(CN) — The federal watchdog investigating Dr. Rick Bright’s whistleblower complaint alleging political cronyism in the White House’s pandemic response urged the government on Friday to restore the infectious disease expert to the agency developing a vaccine for the novel coronavirus.
Attorneys who filed Bright’s complaint against Health and Human Services announced the development, but representatives for the Office of Special Counsel declined to comment.
“The OSC has made a threshold determination that HHS violated the Whistleblower Protection Act by removing Dr. Bright from his position because he made protected disclosures in the best interest of the American public,” Bright’s attorneys Debra Katz and Lisa Banks wrote.
Katz and Banks said the head of HHS should accept the watchdog’s request to “stay Dr. Bright’s removal from BARDA.”
Bright headed BARDA, short for Biomedical Advanced Research and Development Authority, before butting heads with the political leadership of HHS.
As noted in the doctor’s 57-page complaint Tuesday, the Trump administration planted the seeds of corruption within the public health agency years before the world would experience the ravages of Covid-19.
Bright claims that his immediate supervisor, Assistant Secretary for Response and Preparedness Robert Kadlec, allowed industry consultant John Clerici to peddle a contract based on connections to the president’s son-in-law Jared Kushner in 2017.
After the pandemic struck, Kushner became the head of what has become known as a shadow coronavirus task force, and Bright claims that the White House started pressuring public health officials to cut corners to keep New York and New Jersey “flooded” with antimalaria pills that could enrich a political donor.
Four days after Trump touted hydroxychloroquine as a “game changer,” Bright allegedly received a directive from Bob Charrow, general counsel of U.S. Health and Human Services, for BARDA to establish a protocol that would expand access to chloroquines beyond the Food and Drug Administration’s emergency authorization for its use against Covid-19.
Central to this effort was a database developed by Oracle, whose co-founder Larry Ellison is a top Trump donor.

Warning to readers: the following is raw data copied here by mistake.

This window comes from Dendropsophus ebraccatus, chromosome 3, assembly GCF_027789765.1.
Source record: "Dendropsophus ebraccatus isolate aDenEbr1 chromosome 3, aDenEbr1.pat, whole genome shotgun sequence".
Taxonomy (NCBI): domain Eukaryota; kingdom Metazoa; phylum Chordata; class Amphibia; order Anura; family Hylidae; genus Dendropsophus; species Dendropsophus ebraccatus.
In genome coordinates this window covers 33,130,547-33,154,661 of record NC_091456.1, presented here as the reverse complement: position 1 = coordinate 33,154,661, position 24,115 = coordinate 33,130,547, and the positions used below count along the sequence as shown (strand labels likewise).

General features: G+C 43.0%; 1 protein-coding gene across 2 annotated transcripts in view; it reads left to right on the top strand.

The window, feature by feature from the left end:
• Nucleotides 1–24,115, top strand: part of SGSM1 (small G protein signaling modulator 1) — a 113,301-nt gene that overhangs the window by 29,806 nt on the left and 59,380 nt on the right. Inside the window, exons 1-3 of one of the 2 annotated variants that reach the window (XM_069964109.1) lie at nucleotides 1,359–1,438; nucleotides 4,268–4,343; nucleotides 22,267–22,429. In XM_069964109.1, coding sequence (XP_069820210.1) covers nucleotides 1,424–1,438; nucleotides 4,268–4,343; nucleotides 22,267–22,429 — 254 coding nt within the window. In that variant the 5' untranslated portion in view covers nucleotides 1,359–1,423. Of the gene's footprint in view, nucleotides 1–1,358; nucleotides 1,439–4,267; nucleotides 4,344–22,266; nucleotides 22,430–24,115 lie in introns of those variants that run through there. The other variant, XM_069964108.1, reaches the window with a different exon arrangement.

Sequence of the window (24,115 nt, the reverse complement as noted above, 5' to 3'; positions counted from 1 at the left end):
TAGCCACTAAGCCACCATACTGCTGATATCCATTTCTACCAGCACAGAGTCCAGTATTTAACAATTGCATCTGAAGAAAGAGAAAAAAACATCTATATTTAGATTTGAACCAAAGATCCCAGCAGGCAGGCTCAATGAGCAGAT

Bright’s legal team emphasized that this threshold finding by the federal watchdog is a first step in the process.
“It is a common occurrence for agencies to agree to OSC’s request to stay personnel actions when evidence exists, as it does here, that retaliation occurred,” his attorneys say. “In the last fiscal year, OSC obtained 31 stays from agencies through negotiation and it in 2018, it obtained 47 stays. It obtained 45 stays in 2017.”
As the process could be lengthy, Bright’s attorneys want their client back at BARDA, fighting the virus, instead of being demoted to a more modest position within the National Institutes of Health.
“Dr. Bright should not be denied the right to have his complaint investigated fully and fairly before he is formally transferred to NIH — a move that will harm not only him, but the country as well,” the attorneys wrote. “This country is in an unprecedented health crisis and needs the expertise of Dr. Bright to lead the nation’s efforts to combat COVID-19.”
Secretary Alex Azar, whom Bright accuses of indifference and hostility toward his urgent warnings about the pandemic, will decide whether to temporarily reinstate the doctor to his former position as the investigation proceeds.
“We hope the secretary will grant the special counsel’s request and allow Dr. Bright, one of nation’s leading vaccine scientists, to return to his position leading BARDA and serving his country,” Bright’s attorneys conclude.
HHS spokeswoman Caitlin Oakley called the watchdog’s recommendation a personnel matter under review.
“However, HHS strongly disagrees with the allegations and characterizations in the complaint from Dr. Bright,” Oakley added.